Ise Grand ShrinePrevious: Gekū, the Outer Shrine Shintō and
The Grand Shrine of Ise
is the most holy and important shrine of Shintō.
It actually consists of 125 shrines in two major complexes.
The Inner Shrine or
officially known as Kōtai Jingū,
is next to the town of Uji-tachi,
at the base of the mountain south of central Ise.
See the previous page on Gekū the Outer Shrine for background on the Shintō cosmology and the legends of the founding of the Grand Shrine.
Also, see that page for how all of the shrines at Ise are completely reconstructed every 20 years, at a cost of half a billion Yen the last time.
Frequent buses run between central Ise and the Inner Shrine.
Gods, Goddesses, Priests, and Priestesses
The main shrine here is believed to be inhabited by Amaterasu, the Sun Goddess.
The role of chief priestess was originally held by female members of the Imperial House of Japan. During the years of Imperial Japan, starting when the Emperor retook power from the Tokugawa Shōgunate in 1868, the cult of the Emperor played up his divinity. The Emperor himself served as the chief priest at Ise during that period.
What the Allies called "State Shintō" ended with Japan's defeat in World War II. Now a chief priest and most sacred princess are former members of the Imperial family or their descendant.
Takatsukasa Kazuko became chief priest of Ise in 2007. He's the adoptive son of Takatsukasa Kazuko, the third daughter of Emperor Shōwa (formerly known as Hirohito). In 2017, Sayako Kuroda, the daughter of the reigning Emperor Akihito, became supreme priestess.
Visiting the Inner Shrine
You pass through the first of many torii and cross the Uji Bridge. It's 100 meters long, built entirely without metal fasteners like the shrines. And like the shrine buildings, it is completely rebuilt every 20 years.
The bridge crosses the Isuzu River. Its name means "Fifty Bells", going back to a legend about when the shrine was first set up to provide a home for the Sun Goddess Amaterasu. The smooth stones for the shrine building sites are collected from the river bed. Now the automotive company is named after the river.
You soon come to the temizusha, the shelter over the fountain you use to wash your hands and rinse your mouth to clean impurities from your mind and body.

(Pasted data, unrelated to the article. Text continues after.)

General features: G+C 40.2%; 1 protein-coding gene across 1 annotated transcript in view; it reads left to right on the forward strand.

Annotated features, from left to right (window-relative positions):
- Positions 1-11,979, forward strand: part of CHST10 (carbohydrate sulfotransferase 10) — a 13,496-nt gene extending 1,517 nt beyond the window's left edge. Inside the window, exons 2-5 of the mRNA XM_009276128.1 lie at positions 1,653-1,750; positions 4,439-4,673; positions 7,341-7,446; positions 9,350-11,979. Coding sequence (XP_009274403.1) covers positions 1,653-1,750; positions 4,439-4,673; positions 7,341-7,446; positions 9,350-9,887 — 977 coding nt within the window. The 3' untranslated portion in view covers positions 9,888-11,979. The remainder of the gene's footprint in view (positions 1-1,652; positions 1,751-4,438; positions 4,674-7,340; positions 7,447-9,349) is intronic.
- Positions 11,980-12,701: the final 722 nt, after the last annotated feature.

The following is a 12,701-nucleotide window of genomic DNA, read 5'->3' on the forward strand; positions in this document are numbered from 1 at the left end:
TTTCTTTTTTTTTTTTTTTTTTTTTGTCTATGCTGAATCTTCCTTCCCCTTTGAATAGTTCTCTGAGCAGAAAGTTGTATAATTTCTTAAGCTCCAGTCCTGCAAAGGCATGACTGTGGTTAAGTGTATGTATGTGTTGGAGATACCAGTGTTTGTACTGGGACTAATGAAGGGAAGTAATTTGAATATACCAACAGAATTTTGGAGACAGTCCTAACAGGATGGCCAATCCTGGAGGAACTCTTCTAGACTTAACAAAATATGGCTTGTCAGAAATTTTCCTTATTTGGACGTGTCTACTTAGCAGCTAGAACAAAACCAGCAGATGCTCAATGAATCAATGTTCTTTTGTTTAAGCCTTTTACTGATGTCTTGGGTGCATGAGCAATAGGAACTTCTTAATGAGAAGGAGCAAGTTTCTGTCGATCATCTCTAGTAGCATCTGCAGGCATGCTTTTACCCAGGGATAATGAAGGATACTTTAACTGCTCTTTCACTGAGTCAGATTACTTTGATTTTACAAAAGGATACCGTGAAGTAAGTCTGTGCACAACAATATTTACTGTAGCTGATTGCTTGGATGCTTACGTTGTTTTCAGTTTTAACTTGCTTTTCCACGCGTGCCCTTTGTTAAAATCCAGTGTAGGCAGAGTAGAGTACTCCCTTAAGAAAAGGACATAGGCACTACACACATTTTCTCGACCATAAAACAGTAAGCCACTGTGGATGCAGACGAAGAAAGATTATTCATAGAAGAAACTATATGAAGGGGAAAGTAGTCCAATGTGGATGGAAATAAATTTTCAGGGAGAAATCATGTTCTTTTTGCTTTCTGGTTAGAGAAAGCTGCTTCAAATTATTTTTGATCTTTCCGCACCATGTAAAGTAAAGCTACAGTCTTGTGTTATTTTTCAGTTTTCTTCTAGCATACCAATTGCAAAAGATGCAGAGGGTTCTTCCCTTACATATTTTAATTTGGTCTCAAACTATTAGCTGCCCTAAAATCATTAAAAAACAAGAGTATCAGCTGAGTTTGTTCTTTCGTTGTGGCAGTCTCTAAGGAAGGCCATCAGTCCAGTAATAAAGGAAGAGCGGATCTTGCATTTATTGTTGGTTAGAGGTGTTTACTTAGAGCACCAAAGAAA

Then it's on through more torii. Follow the crowds.
There are halls for purification rituals, and for special prayers.
We're very close to the main shrine. It's inside multiple layers of wooden walls. The outermost wall is visible through the trees in the last picture above.
Here's the entrance!
The idea is that you're supposed to go up and down the stairs along the sides, leaving the center free for Amaterasu to come and go.
You can step through the first gateway through the outermost wall, but for most visitors that's it. You're kept within an area behind a wooden fence just inside the first gateway.
The large group of women in somewhat formal dress were escorted by priests through a gate in that fence. They could approach the first auxiliary shrine within the outermost wall. A quick Bow, bow, clap-clap, bow and then right back out.
From there you can see the next layer of solid wooden wall, and just the tips of the diagonal finials projecting above the ends of the roofs of the inner buildings.
There isn't much you can see from the ground. Solid wooden walls, and glimpses of golden tips of roof parts.
Things have been more liberal in the past. In the 1910s, the Imperial Government allowed the below photograph to be distributed.
Meanwhile you can visit the 91 auxiliary shrines within the Inner Shrine complex. You can see this one's small oi-ya or hut hiding the shin-no-mihashira, the new Sacred Pole. The next iteration of this shrine will be built around that hut. Then the hut will be disassembled to expose the sacred pole within the shrine's innermost sanctuary.